Daily Sitka Sentinel from Sitka, Alaska on August 3, 1994 · Page 3
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Daily Sitka Sentinel from Sitka, Alaska · Page 3

Sitka, Alaska
Issue Date:
Wednesday, August 3, 1994
Page 3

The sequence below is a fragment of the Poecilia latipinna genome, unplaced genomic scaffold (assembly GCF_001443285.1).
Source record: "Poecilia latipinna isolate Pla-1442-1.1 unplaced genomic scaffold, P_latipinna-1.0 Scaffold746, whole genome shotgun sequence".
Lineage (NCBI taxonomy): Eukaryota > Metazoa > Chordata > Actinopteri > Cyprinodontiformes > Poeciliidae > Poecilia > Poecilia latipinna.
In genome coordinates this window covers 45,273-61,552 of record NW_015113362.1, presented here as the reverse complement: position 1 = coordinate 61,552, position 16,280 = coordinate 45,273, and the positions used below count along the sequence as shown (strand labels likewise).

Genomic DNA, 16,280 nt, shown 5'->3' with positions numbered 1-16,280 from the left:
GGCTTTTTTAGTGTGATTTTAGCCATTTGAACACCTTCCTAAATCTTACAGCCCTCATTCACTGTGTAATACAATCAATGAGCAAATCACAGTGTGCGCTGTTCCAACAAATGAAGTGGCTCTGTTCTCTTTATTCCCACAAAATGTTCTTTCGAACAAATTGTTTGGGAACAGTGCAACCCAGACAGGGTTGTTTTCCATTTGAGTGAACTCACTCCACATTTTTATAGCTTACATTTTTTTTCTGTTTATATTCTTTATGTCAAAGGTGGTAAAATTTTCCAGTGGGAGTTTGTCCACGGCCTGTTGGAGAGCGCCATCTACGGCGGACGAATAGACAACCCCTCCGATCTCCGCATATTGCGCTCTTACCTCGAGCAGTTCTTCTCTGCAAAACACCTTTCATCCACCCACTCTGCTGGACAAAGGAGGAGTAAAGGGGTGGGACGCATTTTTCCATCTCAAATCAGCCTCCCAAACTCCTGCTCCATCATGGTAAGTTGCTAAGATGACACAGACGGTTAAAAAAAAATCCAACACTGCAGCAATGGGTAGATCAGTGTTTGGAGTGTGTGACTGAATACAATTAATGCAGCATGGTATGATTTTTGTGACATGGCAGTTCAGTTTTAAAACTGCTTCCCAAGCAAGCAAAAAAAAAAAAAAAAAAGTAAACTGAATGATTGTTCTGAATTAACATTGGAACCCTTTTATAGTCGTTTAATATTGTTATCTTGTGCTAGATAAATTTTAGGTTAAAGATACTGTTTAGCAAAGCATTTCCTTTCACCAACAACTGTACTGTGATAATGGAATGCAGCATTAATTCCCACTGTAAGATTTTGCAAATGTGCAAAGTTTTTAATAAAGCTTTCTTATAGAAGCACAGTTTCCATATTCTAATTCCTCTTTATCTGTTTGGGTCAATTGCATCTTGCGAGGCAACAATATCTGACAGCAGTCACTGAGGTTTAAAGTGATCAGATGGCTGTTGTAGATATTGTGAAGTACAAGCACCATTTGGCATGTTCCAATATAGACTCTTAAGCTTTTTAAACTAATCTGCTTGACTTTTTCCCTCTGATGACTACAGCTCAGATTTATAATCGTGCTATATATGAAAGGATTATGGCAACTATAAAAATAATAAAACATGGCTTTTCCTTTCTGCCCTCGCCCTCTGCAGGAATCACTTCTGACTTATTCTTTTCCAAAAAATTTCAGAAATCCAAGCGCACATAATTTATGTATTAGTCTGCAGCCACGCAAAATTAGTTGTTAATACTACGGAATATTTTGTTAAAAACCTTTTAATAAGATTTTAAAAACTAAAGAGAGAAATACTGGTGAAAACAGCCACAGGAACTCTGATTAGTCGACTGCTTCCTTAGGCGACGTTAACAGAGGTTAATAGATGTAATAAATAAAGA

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UAA Prof Resigns as Credentials Looked Into . ANCHORAGE (AP) - A University of Alaska Anchorage professor hired as. an Alaska Native but who later turned out noj to be has resigned. John Smelcer quit Monday, while the university was in the middle of an investigation into his credentials. But the university's attorney said the investigation wasn't centered on whether Smelcer is an authentic Native. Rather, Jean Sagan said, the university js looking into Smelcer's claim about having had poetry accepted in The New Yorker Magazine and other publications. Smelcer could not be reached for comment Tuesday. He said in his letter of resignation that he was leaving to take another job. Smelcer has been the center of controversy since he was hired at UAA early this year. Some faculty members opposed his appointment because he was hired through a special process aimed at increasing minority staff. And then university administrators discovered he was not an Alaska Native as first was thought, but is the adopted son of an Indian. Smelcer had told university officials he was tribally affiliated with Ahtna. That's a regional Native corporation based at Glennallen. The UAA's Sagan said she became aware some of Smelcer's assertions regarding publications didn't appear to check out while she was looking into his ethnic status. In mid-June, she wrote Smelcer's lawyer, saying she had evidence he had given the university a falsified letter from The New Yorker's poetry editor. Smelcer had given the university a copy of a letter with a logo from the New Yorker at the top to document his claim the magazine planned to publish one of his poems. But the New Yorkers' poetry editor, Alice Quinn, sent the university a letter on letterhead different from the one Smelcer turned in. "I am very sorry to say that the letter you faxed me is not one I wrote ... V/e did not accept a poem entitled 'Autumn* by John E. Smelcer at any time," Quinn wrote. Dick Sutliff, Smelcer's lawyer, said his client denies having prepared the New Yorker letter. "We don't know who did," Sutliff said. "There were a number of people providing documents to the university and trying actively to get him fired. It's possible one of them did it But we don't know that." The university did not complete its investigation, and now that Smelcer has resigned the matter is moot. Layoffs Fewer Than Feared as State Copes with Budget Cuts JUNEAU (AP) -- Fewer than expected state workers are being laid off as the Hickel administration deals with the Legislature's budget cuts. Administration officials had predicted up to 125 employees statewide would lose their jobs after the fiscal 1995 budget took effect July 1. They now say the total will be closer to 70. Some employees who were to be laid off instead transferred to positions vacated by workers who retired or quit. A hiring freeze earlier this year had kept many jobs unfilled. Exact layoff numbers are unavail- Juneau Gives Funds to Fight Capital Move JUNEAU (AP) -- The Juneau Assembly has donated an additional. $129,000 ,to tiie- campaign against, moving the capital to Wasilia. The latest contribution to the Alaska Committee brings the city's total to about $150,000. Campaign manager Marilyn Heiman said the latest city contribution should last until September. The city contributed about $900,000 to help, keep the capital the last' time the issue went before voters in 1982. Alaskans will vote Nov. 8 on a measure that asks whether Wasilia, north of Anchorage, should be the seat of state government by January 1997. able because some agencies still are working on their plans for living under this year's budget The departments of Natural Resources and Health and Social Services are laying off the largest number of people, · state personnel director Kevin Ritchie said Monday. Natural Resources plans to drop 65 positions. Vacancies, retirements and the hiring freeze were expected to keep the number of people actually losing jobs to between 30 and 35, said Ellen Clothier, personnel manager for the department. So far, only 14 pink slips have gone out Only four people have been laid off at Health and Social Services, but 24 additional notices are being prepared, personnel manager Jo Olson said. Six layoffs are expected at the Administration Department; other departments expect to let go fewer .workers,Ritchie said. . : ... : : i.- The' total layoff estimate does not count jobs cut in the court system, university, Legislature and other state agencies with separate accounting systems, Ritchie said. Open Rec Set The Sitka Teen Resource Center will host open rec noon-5 p.m. Tuesdays and Thursdays at the center. Teens may play pool, fooz ball or board games. Supervision will be provided. For more information call Carisa or Rex at 747-3500. SAVE 25%-60%! Starts 8 a.m. Thursday ends 1 p.m. Sunday. Save on Rockport, Maine Woods, S.A.S., Aerosole, Life Stride, Naturalizer, Sioux Mox, Nunn Bush, Eastland all your favorite brands. Colliver Shoes Walk Rack · 2ND LEVEL BAYVIEW TRADING COMPANY Warm-Weather Bicycle Takes to Alaska Waters JUNEAU (AP) -- People get out of their cars and point when Jack Hodges is on the water off the north end of Douglas Island in Juneau. That's because Hodges is moving along the shore in something that probably no one else in the city has. It's a rowing shell, no, it's a kayak, no, it's just plain different looking. Actually, it's a water bike. Hodges, a kayaker and former powerboater, first saw the contraption at a beach resort in Mexico last year. He spent much of his vacation pedaling through warm Mexican waters. He was so impressed with the vehicle that he became the first and only Alaska distributor for the Aquatilus Water Bike, to the surprise of the manufacturer, EcoSports America Inc. of Petaluma, Calif. Hodges also owns two of them. "Silent, safe, environmentally correct," notes the brochure. Hodges said the water bike is faster than a kayak and gives more of a feeling of being part of the water. "I've had the salmon come right up to it following the lure," he said during a recent demonstration near the North Douglas boat launch. "It's just like a glass-bottom boat." A person also can propel the craft while keeping hands free to hold a fishing rod. Hodges, a biologist and pilot with the U.S. Fish and Wildlife Service, also appreciates the quiet of the water bike. His former powerboat contributed to air, water and noise pollution. The new craft does none of that. "It'd be great for day trips out of Juneau," he said. During a recent demonstration, Hodges' 14-year-old daughter, Kara, easily launched a water bike from a beach and the two raced each other in Auke Bay, with the Mendenhall Glacier as a backdrop. Sitting in a chair bolted to two 10- fpot-long polyethylene pontoons, the rider stretches his or her hgs to a set of pedals that powers a propeller just below the water's surface. The rider also can propel the craft by using its handlebars. Levers adjust the speed. Pedaling backwards puts the vehicle in reverse. The rider turns by angling the seat to the right or left, whbh shifts the stern end of the pontoons. The manufacturer claims the water bike can hit top speeds of over 8 knots, but Hodges said about 7 knots is more realistic. The whir of the pedal-driven propeller quickly brings a rider up to a cruising speed of over 3 knots. "The learning curve on this is about 30 minutes," Hodges said. He said he has had it out in seas of up to 3 feet, and said the pontoons slice through waves fairly well. EcoSports president Alan Noll said the water bike primarily has been marketed to balmy ocean and lake resorts. "(Alaska) was one of the last places we thought we would sell one," Noll said during a recent telephone interview. "We pretty much thought of this as strictly for warm weather climates." Noll and a partner have sold nearly 700 water bikes since they started in 1992. EcoSports is working on a two-person design and a sailing version. The current model weighs 90 pounds and comes in colors that include teal, banana and plum. It sells for about $2,000, with an additional charge to outfit it with fishing rod holders and storage shelves underneath the seat Hodges has yet to make a sale, but he has had the bikes in town for about a month only. Iditarod Musher Rejects Settlement Over Vaccine DENALI PARK (AP) -- Iditarod musher Bruce Lee has turned down a settlement offer from an Iowa drug company that he claims sold him tainted vaccine for his dogs. Lee says the vaccine from Fort Dodge Laboratories contaminated 27 of his 50 sled dogs, including his entire Iditarod team, with blue tongue ; virus, a disease normally found in farm animals. The vaccination, given in December 1992, was a booster shot required by Iditarod rules to prevent par- vpvirus, distemper and other canine ailments. Shortly afterward several of his dogs became ill. Blue tongue was discovered when one of his lead dogs died of kidney failure last January. Fort Dodge's settlement offer came after six months of discussions, Lee said this week. "They were offering us less than a sixth of our total loss and recovery costs," said Lee, 41, of Denali Park. "I felt it was an insult. "I told them, 'I feel like you're throwing a starving dog a bone and seeing if he'll eat it' 1 said, 'No way.' We're just going to go to court" David Hustead, Fort Dodge's director of professional services, wouldn't discuss the settlement offer. Hustead said several dozen pet owners had reported problems with the vaccine, but that none was similar to Lee's complaint Fort Dodge recalled a million doses of the vaccine and it paid for diagnostic testing of the dogs in Lee's kennel. Lee says he just wants to get back to where he was before his dogs got sick. "Since 1986, when I first started racing, the dogs always paid for themselves from racing," Lee said. "I finally earned a good dog food sponsor. Now I'm looking at no money coming in from the kennel and the possibility of no sponsorship on top of it It's a double financial blow." Lee finished 24th in this year's Idi- tarod Trail Sled Dog Race. He placed 10th last year and 12th in 1992. Before that, he finished in the money four times in the Yukon Quest International Sled Dog Race. Lee says, prior to the vaccine, his kennel paid for itself through stud fees and doe ' - . . - , . Blue tongue virus, never .before seen in Alaska, causes respiratory problems and can throw a dog's immune system out of balance. Tests through Fairbanks Memorial Hospital and Washington State University confirmed that the vaccinated dogs carried the blue tongue virus, he said. The dogs Lee didn't vaccinate remained healthy. The disease, normally found in cattle and sheep, is not contagious. Although Fort Dodge is not admitting Lee's problems came from the vaccine, the company asked him tally his losses. Lee wouldn't divulge the figure, but he said his calculations itemized lost earnings, fair market value of the dogs, loss of his dog food sponsor, and health care costs for the affected dogs. Caregivers Group to Meet The Caregivers Support Group will hold a general support meeting Thursday in Sitka Community Hospital's classroom, which is located in the basement of the hospital. A second meeting will be held August 18 at the same location. The ongoing meetings are open to adults providing direct care or arranging for the care of a family member who is experiencing a major illness or disability. DIMENSION ONE Spas Best Warranty Offered! Locally serviced by us! More jets per dollar Free delivery to your door Installation additional charge Special Introductory Offer Priced from $3399 to $5979 "~~ ' ^ Per complete details see us today! Southeast Diving Sports 203 Lincoln · 747-8279 Daily Sitka Sentinel, Sitka, Alaska, Wednesday, August 3,1994, Page 3 Dante II Climbs Hill in Volcano to Film View ANCHORAGE (AP) -- NASA's Dante II robot tiptoed up a hillock at the base of Mount Spurr's volcanic crater on Tuesday so that researchers could create a detailed video survey of the crater floor. Climbing the approximately 10- foot hill was the robot's most difficult feat so far, said David Lavery, manager of NASA's Telerobotics Research Program. "It was an extremely rugged obstacle, which involved gyrations of the robot to surmount," Lavery said. The robot was to begin climbing back up the crater wall Wednesday in what was expected to be a two-and- a-half day trip. Going up will be quicker than going down because the robot will spend more time on automatic pilot, Lavery said. "We'll just follow our footprints backup," he said. Dante II is a SI.7 million robot developed as a prototype for planetary exploration by the National Aeronautics and Space Administration and built by engineers at Pittsburgh's Carnegie Mellon University. The eight-legged robot is about 10 feet tall and weighs 1,700 pounds. Its slow descent into jLhe crater has been partly automatic and partly remote- controlled by researchers in Anchorage and California. Researchers are testing the robot's ability to travel over terrain too dangerous for humans to tread and to send back detailed information. The experiment has highlighted ways in which engineers need to improve the robot's automation in order for a planetary mission to be successful, Lavery said. William "Red" Whittaker, head of the Carnegie Mellon team, said minor problems included a malfunctioning sensor that monitors the angle of the robot's tether and slippage in a.brak- ing mechanism on one of its eight legs. A secondary goal of the robot experiment has been to collect data for Alaska volcano researchers. .The robot on Tuesday visited four of several dozen clusters of vents that spew gas through the crater's crust, Lavery said. The gas was nearly pure steam with no measurable traces of sulfur. Lack of sulfur indicates a dormant volcano. But a conclusion about dormancy could not be made because most of the vents were not tested, Lavery said. No additional vents were to be visited before the ascent. Hunters Urged Not to Tar get Caribou Herd KING SALMON (AP) -- The state Department of Fish and Game has asked hunters to stop hunting animals from the Northern Alaska Peninsula caribou herd until biologists figure out why the herd decreased 20 percent in the past year. The nearby Mulchatna herd can stand up to hunting better because it is much larger, Fish and Game said this week in a news release. The Mulchat- na herd numbers 140,000 and is growing, while the Northern Alaska Peninsula herd numbers 12,000. The peninsula herd is reported down from 15,000 caribou last year. Dick Sellers, area biologist with the state Division of Wildlife Conservation, said the herd's status isn't dire enough to impose mandatory hunting restrictions, so voluntary limits were being sought. Native Leader Dies at Age 71 KOTZEBUE (AP) -- Thomas Richards, a veteran pilot and former Kotzebue mayor active in Native affairs, has died at age 71. Richards, who logged more than 39,000 flying hours, was among the first Alaska Natives to become a commercial jet pilot. He died Saturday after a long illness. He received the Purple Heart and other decorations during World War n, in which he served in the Coast Guard. He returned to Kotzebue after the war to take up a career as a commercial pilot ^Monday - Saturday 6:30 a.m. - 8:00 p.m? Sunday 6:30 a.m. - 4:00 p.m. BREAKFAST * LUNCH * DINNER 2ND LEVEL BAYVIEW TRADING COMPANY V407 LINCOLN* 747-5440 MacDonald's Now in f progress! MacDonald's Ltd. » On Two Work Rugged Gear Store